The sound you hear is a real-time sonic representation of the activity of the fungus as it eats the book.

I mean…

Why do we theorise a conspiracy?

This episode of BBC CrowdScience looks at why people believe conspiracy theories and how empathy is a better approach than argument when trying to understand and talk these people into a different reality.

Even better: the episode also tells how the modern concept of the contemptible ‘conspiracy theorist’ was created by an actual conspiracy of tobacco companies to discredit people who claimed that cigarettes cause cancer. Sometimes they are out to get us!

Similarly, in How to destroy surveillance capitalism, Cory Doctorow offers up this explanation for why outlandish conspiracy theories like QAnon have become so popular:

What if it’s the material circumstances, and not the arguments [of conspiracy theorists]? What if the trauma of living through real conspiracies all around us—conspiracies among wealthy people, their lobbyists, and lawmakers to bury inconvenient facts and evidence of wrongdoing, commonly known as “corruption”—is making people vulnerable?

In a more honest society that looks after all its citizens, perhaps we have fewer people wasting their energy on finding laughably convoluted reasons for why they’re being dicked on.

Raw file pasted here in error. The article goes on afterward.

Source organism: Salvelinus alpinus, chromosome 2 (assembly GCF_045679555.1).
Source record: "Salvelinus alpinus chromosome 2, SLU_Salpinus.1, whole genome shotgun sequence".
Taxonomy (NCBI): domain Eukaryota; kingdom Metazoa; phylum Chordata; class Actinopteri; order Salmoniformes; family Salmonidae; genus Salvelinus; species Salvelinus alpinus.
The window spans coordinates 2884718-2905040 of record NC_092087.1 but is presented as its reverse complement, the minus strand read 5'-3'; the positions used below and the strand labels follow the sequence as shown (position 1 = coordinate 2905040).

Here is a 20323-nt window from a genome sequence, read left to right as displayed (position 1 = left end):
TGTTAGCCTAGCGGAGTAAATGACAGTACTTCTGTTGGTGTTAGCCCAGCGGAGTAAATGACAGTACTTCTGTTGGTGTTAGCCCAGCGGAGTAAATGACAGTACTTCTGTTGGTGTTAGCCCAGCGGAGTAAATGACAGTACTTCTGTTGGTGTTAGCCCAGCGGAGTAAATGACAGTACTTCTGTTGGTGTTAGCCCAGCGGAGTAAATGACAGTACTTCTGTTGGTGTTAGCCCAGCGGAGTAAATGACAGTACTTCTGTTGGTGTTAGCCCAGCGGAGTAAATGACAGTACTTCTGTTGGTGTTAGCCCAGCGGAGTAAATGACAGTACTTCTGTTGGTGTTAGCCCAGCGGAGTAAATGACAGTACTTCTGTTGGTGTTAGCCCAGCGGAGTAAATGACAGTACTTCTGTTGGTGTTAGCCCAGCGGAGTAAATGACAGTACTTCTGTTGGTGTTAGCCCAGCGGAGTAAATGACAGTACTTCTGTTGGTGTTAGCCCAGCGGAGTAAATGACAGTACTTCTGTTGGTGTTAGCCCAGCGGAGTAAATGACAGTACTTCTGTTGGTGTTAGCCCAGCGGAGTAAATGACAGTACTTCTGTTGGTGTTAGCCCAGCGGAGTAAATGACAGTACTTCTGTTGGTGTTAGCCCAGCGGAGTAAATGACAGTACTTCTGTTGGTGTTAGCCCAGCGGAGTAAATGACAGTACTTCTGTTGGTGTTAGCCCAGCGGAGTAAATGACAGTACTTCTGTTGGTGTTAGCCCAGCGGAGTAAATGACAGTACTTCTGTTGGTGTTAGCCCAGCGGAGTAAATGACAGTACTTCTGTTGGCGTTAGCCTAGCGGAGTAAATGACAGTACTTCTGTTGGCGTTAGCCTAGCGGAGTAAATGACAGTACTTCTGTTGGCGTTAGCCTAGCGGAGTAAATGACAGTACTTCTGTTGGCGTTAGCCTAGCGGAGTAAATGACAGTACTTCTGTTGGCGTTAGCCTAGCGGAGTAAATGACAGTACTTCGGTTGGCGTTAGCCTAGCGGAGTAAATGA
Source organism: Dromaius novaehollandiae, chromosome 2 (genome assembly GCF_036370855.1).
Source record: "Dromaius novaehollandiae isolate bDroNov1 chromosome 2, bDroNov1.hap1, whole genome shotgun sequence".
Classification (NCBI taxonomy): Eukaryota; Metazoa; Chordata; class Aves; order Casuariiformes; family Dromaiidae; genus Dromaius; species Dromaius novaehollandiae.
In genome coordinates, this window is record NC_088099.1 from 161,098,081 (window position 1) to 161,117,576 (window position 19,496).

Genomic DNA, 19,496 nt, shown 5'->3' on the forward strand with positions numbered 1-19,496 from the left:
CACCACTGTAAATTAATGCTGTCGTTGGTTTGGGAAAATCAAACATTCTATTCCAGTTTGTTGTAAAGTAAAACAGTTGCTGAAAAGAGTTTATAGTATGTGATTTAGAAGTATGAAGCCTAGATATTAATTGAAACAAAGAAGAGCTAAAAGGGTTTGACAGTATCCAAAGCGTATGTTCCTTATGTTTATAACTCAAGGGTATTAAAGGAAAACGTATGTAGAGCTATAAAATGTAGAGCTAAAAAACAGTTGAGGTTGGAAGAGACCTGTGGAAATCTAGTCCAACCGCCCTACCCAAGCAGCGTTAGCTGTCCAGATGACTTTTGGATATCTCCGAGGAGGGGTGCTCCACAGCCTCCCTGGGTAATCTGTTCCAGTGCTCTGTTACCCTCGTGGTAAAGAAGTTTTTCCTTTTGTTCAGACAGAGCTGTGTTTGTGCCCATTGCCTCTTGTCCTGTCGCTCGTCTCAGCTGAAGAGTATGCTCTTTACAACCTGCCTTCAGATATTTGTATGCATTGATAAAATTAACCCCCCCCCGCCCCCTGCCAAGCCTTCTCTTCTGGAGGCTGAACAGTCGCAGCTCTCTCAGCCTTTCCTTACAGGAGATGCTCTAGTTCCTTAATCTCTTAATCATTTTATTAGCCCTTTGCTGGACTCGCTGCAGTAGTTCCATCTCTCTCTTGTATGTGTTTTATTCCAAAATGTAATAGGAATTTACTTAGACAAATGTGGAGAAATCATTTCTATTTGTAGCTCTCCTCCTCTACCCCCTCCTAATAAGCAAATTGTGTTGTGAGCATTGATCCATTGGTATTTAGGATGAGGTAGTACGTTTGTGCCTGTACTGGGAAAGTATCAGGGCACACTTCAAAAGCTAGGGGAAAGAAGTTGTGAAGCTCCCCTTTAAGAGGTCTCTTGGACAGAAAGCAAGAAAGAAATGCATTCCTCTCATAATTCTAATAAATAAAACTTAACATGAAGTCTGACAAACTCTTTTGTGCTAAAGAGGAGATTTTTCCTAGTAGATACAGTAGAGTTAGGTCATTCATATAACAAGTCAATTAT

Why do we theorise a conspiracy? Maybe because there is a conspiracy, but it’s not the one you’ll find in obscure corners of the internet. Like the idea of sucking smoke into your lungs being healthy, this conspiracy is almost depressingly obvious—but the antidote is in our power, from putting a tick in the right box to banners, boats and brass bands. And mass arrests.


Delayed by six months due to Events, tomorrow is my first ever day of paid outdoor instructing work. A gaggle of schoolchildren and the forts, mounds and golf courses of Swinley Forest—what could possibly go wrong?

Big love,
dc:

CREDITS

David Charles wrote this newsletter. He publishes another newsletter about reading called Books Make Books. David is co-writer of BBC Radio Wales sitcom Foiled, and writes for The Bike Project, the Center for International Forestry Research and Thighs of Steel. Reply to this email, or delve into the archive on davidcharles.info.